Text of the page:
The 200% Podcast 13: FOUL!
The Power Of Discretion And Why Guidelines Are… King
Steven Gerrard, The Media & Liverpool’s Structural Issues
The Twohundredpercent Podcast LIVE!
Where, Exactly, Do Queens Park Rangers Go From Here?
End Of Season Ennui
The 200% Podcast 12 – General Election Special
Saturday Night On Channel Five For The Football League
The Decline & Fall Of Leyton Orient
Rape, Disrespect & Fury: The Oyston Family & Blackpool FC
Is It Time For A New Football Club For Newcastle?
Tranmere Rovers & Cheltenham Town Stare Into The Abyss
I knew that I should have taken an hour out last night to put something up on here, because I’ve now got enough material to last me for the whole of this week. So, coming up this week: another report from AFC Wimbledon, who provided us with another splendid afternoon’s entertainment on Saturday afternoon against Billericay Town last weekend, the all-important question of whether Tottenham Hotspur have turned an important corner over the last eight day or so or whether this is yet another false dawn in that particular corner of North London, and only team from Brighton with any chance of winning anything this season.
First up, though the Carling Cup Final, played yesterday afternoon at the Millennium Stadium. Arsenal’s young boys finally ran out of gas against Chelsea’s older and more experienced team. I will have to grudgingly concede that Arsenal’s younger team have set this cup on fire this season, to the extent that it’s perfectly valid to ask whether their more experienced players would have done any better. Certainly Jose Mourinho’s reaction at the end of the match indicated that the so-called “Special One” (his words, not mine) was placing quite a lot of importance in this competition, which says a lot for what Manchester United have done to the rest of the Premiership this season.
The back pages, of course, were taken up with the massive fight that broke out at the end. The rest of the world has been discussing whose fault it was, who deserve to be sent off and who was unlucky. I’m not going to get involved in this “debate”, largely because I couldn’t give a toss. What I would like to add would be that it was pleasing to see two teams reverting to their stereotypes so easily. I have occasionally wondered what a pantomime would be like if it the baddies had to take on another set of baddies, and now I know the answer. It’s very good entertainment indeed. I would suggest, in future, that if Jose Mourinho and Arsene Wenger want to do away with cup replays, they simply parachute a boxing ring onto the centre spot and let them fight it out. Last man standing wins. Of course, the suspicion is that this would give an unfair bias to Chelsea – at least it will so long as John Terry is fact. Terry confirmed my growing belief that he is filled with reinforced concrete yesterday afternoon by surviving having his head kicked clean of his shoulders. The situation went from him starting to turn blue on the pitch (taking club loyalty a shade too far, there) to being back at the hotel a mere couple of hours after the match had finished to join in the celebrations.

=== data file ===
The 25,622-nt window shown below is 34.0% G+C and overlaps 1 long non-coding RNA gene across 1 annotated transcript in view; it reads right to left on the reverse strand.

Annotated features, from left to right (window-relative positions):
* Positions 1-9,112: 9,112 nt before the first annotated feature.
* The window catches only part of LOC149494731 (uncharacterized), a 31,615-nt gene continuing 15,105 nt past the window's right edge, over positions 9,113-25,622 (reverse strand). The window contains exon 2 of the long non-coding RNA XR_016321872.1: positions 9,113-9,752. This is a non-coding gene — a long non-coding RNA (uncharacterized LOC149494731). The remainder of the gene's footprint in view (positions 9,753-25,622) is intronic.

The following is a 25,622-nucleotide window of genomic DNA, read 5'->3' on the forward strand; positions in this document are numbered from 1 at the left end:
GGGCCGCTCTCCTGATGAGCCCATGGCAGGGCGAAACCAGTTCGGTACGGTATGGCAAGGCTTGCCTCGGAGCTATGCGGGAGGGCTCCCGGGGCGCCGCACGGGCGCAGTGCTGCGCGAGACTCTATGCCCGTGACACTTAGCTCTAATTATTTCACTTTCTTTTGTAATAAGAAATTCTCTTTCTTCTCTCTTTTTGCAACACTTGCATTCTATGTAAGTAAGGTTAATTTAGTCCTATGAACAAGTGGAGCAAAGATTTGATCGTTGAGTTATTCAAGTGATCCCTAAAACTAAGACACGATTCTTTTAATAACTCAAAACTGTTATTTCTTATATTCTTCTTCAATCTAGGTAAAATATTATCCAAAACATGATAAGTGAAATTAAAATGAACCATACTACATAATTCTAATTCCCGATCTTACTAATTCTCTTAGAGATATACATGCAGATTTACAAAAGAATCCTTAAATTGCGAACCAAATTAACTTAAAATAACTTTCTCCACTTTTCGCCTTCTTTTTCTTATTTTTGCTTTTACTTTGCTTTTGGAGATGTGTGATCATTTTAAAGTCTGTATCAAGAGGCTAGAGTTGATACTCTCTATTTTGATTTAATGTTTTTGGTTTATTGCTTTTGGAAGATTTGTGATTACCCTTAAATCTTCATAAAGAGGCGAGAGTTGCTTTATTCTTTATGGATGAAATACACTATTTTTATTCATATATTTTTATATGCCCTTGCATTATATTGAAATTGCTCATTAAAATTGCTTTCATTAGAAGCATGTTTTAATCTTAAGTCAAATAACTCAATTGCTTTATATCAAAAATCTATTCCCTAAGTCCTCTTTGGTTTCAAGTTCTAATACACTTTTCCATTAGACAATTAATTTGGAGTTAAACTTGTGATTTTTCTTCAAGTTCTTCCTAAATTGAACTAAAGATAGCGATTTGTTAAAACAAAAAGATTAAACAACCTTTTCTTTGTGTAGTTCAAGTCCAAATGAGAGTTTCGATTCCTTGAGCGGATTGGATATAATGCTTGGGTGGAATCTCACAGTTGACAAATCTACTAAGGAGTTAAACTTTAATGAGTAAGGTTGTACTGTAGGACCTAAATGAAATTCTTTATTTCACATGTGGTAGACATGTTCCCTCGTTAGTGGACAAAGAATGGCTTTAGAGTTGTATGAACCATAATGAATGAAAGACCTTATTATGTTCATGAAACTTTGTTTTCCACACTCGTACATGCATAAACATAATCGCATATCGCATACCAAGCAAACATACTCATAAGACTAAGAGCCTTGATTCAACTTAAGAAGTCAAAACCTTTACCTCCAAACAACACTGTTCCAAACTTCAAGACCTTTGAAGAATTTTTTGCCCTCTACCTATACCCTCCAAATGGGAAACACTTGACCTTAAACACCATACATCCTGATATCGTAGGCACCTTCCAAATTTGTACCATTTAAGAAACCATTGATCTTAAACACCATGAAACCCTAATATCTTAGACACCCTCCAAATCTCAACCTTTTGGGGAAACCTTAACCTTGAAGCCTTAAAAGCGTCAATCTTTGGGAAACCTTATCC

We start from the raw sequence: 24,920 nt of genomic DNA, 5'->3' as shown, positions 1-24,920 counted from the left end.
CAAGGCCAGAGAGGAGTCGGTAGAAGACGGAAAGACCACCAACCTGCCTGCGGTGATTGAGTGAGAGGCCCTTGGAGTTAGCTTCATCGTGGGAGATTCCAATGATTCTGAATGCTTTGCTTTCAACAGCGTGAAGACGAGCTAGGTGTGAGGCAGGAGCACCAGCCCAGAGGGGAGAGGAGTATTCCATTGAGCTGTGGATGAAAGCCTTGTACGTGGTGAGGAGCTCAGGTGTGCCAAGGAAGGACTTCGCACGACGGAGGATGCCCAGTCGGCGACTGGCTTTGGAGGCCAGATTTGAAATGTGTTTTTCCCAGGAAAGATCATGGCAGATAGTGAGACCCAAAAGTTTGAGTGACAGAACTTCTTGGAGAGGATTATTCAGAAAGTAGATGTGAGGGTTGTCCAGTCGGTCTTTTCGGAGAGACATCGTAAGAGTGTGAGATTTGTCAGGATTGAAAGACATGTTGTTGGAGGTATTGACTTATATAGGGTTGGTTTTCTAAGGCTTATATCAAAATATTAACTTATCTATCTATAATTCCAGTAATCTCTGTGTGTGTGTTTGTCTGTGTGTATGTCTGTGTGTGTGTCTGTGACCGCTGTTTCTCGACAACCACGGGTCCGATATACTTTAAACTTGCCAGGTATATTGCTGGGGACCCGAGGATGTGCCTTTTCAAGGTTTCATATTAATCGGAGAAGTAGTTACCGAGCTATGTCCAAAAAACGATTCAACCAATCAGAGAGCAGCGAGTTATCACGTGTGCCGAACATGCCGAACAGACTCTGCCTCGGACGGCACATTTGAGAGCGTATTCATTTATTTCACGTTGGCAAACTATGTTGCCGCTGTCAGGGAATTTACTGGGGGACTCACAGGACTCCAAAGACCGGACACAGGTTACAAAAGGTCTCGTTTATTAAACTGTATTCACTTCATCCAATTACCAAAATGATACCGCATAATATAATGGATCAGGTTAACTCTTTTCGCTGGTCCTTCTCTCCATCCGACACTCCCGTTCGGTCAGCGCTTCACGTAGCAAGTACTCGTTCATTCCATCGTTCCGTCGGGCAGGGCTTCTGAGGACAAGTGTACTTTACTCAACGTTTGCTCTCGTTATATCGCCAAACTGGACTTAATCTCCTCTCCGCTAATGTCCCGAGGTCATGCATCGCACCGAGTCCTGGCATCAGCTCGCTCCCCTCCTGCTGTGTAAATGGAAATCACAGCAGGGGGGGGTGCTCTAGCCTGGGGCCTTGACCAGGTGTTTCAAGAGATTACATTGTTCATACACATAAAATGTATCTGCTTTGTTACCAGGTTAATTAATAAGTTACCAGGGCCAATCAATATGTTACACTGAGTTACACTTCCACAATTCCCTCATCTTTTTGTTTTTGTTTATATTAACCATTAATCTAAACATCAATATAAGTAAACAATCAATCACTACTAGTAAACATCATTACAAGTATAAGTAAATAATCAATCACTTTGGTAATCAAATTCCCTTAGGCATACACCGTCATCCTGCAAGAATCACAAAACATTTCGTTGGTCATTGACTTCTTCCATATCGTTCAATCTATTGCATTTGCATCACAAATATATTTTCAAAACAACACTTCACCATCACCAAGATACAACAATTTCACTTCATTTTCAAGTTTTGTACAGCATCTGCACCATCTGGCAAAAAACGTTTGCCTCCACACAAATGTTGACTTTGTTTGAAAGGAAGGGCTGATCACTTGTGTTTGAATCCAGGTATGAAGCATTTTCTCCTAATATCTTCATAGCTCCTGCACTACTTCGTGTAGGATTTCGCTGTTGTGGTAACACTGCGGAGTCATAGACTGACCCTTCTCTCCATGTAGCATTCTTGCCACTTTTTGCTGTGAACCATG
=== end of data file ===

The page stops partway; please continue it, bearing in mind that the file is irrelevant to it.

I’ll write a full eulogy for the Millennium Stadium when we can be sure that it’s the last major English match to be played there, but it’s certainly a shame that it went out in something of a state of chaos, with thousands of supporters stranded on the trains and motorways after an accident on the M4 and a points failure at Newport. Now, everybody that lives in this country knows what the trains can be like, and I would point out that we all know that they run a reduced service on a Sunday, so what the hell were the Football League doing, playing a major final with 70,000 travelling supporters in Cardiff on that particular day of the week? It has been pointed out before that getting into and out of Cardiff on a Sunday is a uniquely cheerless experience. We could all see the large number of empty seats inside the stadium. Further brownie points should be knocked off for not even countenancing the concept of putting the kick-off time back to allow more people to arrive. Clearly an orderly kick-off time for Sky TV is more important to the Football League than actually allowing the people that had paid vast amounts of money for tickets to actually see what they’d paid for. Still, at least (with a bit of luck), it will serve as a timely reminder ahead of the Olympics and any World Cup bid that this country needs billions of pounds to be spent on its transport infrastructure.
So, that’s one cup down, and there are still three to play for. I have just one further question: with Chelsea and Arsenal playing in next season’s Champions League, would the other losing semi-finalists from this competition, Wycombe Wanderers, qualify for next year’s UEFA Cup if Spurs qualify by some other means? They should at least get a run in the Intertoto Cup for their troubles – and, after all, starting off in Europe in the middle of the summer hasn’t done Newcastle any harm this season, has it?
Ian began writing Twohundredpercent in May 2006. He lives in Brighton. He has also written for, amongst others, Pitch Invasion, FC Business Magazine, The Score, When Saturday Comes, Stand Against Modern Football and The Football Supporter. Ian was the first winner of the Socrates Award For Not Being Dead Yet at the 2010 NOPA awards for football bloggers.
As I understand it (prepare for this to be shockingly incorrect), it’s only in the FA Cup where the UEFA place goes to the runner up if the winner has already qualified for Europe.
So, even if Wycombe had got past Chelsea, but lost in the final to Arsenal, the UEFA place would go to the league.